Ireland and account for almost 78% of people employed.
In our consultations Clonmel Chamber of Commerce pointed out that while the Government’s job
creation strategy is very much centred on attracting FDI, there are 200,000 SMEs in the State and
if each created just one job the unemployment rate would be nearly halved.
These figures show just how vital SMEs are to Irish economic life and to the fabric of our society.
SMEs, however, have been particularly badly affected as a result of the crisis of recent years.
Since 2008, Ireland has seen a marked decline in its business environment, reflected in the
number of layoffs and the collapse in private sector investment in the economy. Businesses cite
factors outside their control (such as rising energy costs, cash flow, upward only rents, rates,
consumer confidence and a reduction in demand) as the key business issues facing them.
A number of steps can be taken to effectively assist businesses and manufacturers to develop and
create jobs to alleviate the unemployment crisis and ensure our manufacturers retain a
competitive advantage in the future.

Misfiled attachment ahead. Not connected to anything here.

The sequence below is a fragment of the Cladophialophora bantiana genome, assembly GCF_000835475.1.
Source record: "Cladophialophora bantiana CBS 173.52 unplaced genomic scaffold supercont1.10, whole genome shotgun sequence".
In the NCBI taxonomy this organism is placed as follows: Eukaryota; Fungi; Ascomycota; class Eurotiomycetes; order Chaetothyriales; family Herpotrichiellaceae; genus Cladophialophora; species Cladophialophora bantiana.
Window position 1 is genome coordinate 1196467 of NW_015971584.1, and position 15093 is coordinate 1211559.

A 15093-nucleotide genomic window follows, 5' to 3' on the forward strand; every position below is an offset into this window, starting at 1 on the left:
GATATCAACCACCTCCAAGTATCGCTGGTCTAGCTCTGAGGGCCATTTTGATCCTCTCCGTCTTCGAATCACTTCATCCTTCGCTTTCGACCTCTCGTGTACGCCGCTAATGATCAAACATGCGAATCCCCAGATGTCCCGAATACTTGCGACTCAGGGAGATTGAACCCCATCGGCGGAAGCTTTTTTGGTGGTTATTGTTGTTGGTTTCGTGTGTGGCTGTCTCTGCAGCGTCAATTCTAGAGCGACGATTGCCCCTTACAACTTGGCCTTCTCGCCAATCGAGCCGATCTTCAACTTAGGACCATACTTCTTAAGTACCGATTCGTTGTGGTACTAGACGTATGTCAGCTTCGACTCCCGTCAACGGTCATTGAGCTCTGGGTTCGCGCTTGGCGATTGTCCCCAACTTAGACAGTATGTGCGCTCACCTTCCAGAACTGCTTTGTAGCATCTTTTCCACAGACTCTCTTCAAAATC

A key component of any job creation plan in such an environment has to be the prioritising of job
retention policies. Struggling small and medium enterprises in particular could benefit from an
initiative in this regard.
There are 55,914 people currently unemployed in the Southeast region, according to CSO figures,
and each of these individuals costs the State an estimated €20,000 in lost taxation and Social
Welfare payments. Rather than allowing people lose their jobs, the Government should examine
the use of a job retention fund, administered by the Department of Jobs, Enterprise and
Innovation and the Department of Social Protection, which would see people kept in employment
in viable businesses.
Such a scheme would cost a fraction to the State of what it would cost if those people became
unemployed. It would also be cost beneficial in the long term as it would help struggling viable
businesses, which might otherwise fold, to get back on their feet.
In a similar vein, the South Tipperary Development Company proposed a programme directed at
businesses under pressure to enable them to realign rather then fold, perhaps via a business